The other day I met a very charismatic, intelligent, and driven young man at a venture capital summit in Silicon Valley. He had a compelling vision for an app that both solved a pressing social problem and had great commercial promise. He floated around the room striking up conversations with one person after another, and out of the hundreds of people that were there, he out-hustled all of them, by a long-shot. I had a chance to catch up with him briefly at the end of the summit asking him how meeting investors was going. He looked up at me, exhausted and simply replied, “It’s been better.”
Beta Boom works with very early stage tech and life sciences enterprises to develop their solution, get traction, and solidify their business in order to win significant follow-on funding. Program highlights include:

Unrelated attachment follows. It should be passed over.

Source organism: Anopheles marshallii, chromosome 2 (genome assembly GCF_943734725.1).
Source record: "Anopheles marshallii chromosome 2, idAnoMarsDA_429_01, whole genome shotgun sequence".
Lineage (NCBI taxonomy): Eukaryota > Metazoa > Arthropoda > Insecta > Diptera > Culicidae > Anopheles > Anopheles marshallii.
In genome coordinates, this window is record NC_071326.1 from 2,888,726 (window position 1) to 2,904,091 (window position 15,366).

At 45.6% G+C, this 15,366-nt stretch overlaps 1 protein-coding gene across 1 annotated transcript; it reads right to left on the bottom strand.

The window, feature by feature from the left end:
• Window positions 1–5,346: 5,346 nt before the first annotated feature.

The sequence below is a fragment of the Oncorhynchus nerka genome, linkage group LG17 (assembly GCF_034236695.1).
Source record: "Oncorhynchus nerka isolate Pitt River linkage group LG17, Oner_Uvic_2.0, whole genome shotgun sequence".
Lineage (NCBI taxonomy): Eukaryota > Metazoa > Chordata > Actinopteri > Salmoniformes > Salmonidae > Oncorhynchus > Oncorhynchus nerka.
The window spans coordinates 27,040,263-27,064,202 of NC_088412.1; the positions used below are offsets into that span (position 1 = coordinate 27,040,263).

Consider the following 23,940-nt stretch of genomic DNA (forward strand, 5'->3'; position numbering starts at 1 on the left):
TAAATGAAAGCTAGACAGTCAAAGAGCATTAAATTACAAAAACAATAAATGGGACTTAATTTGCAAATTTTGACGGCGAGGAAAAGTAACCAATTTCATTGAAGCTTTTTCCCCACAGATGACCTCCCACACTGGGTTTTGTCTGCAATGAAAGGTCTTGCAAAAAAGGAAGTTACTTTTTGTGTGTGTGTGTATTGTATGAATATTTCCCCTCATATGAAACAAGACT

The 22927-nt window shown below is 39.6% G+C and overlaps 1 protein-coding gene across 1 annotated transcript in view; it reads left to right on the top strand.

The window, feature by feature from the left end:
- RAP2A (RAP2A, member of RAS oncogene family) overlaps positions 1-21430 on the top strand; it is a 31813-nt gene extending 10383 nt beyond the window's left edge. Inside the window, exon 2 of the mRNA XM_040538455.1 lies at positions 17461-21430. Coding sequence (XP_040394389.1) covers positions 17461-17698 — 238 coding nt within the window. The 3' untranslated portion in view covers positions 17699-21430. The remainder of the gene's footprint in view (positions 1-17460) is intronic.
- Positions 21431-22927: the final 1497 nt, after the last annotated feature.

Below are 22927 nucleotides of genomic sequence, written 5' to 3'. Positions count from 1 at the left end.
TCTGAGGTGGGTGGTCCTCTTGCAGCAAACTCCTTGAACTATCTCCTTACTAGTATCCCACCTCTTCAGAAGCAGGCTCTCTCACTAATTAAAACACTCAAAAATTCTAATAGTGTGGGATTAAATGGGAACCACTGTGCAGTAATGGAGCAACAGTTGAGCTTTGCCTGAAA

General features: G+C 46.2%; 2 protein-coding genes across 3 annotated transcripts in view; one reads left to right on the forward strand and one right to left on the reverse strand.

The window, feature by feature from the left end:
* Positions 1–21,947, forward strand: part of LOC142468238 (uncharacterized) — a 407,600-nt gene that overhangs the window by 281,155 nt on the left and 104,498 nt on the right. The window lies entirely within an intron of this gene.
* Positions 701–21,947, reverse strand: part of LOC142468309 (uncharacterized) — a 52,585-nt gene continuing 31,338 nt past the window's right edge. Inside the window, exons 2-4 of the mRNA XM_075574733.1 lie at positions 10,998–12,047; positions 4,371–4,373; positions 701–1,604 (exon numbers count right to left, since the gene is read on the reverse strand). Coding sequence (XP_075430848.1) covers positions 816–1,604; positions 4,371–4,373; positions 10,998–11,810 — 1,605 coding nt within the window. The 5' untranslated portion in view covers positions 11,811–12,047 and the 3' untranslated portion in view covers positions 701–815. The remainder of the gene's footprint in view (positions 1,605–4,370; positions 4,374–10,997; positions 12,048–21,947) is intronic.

- Intensive 10-week program (June 11 through August 18) near beautiful Salt Lake City in Utah
- $20K in funding
- Personalized program to fit your specific needs and challenges
- Access to local and global mentors
- Demo day where participants will pitch to venture capital and angel investors from Utah, the Silicon Valley, and beyond
Founders can apply at http://betaboom.com/apply/. Application deadline: May 6, 2018. Teams that apply by April 1st will get a 10-point scoring bonus.
I recently read a question on Reddit by an individual who was having difficulty finding a co-founder and asked whether she should first try to get funding, which would allow her to hire the team member that she needs. If you’re in a similar situation, my answer might offer a helpful perspective:
Investors look for the four ‘Ts’: total addressable market, tech, timing, and team. (I’d add a fourth T, which is traction.) Of those factors, my experience is that investors pay the closest attention to the team. Not having a single co-founder would put you at a tremendous disadvantage in that category.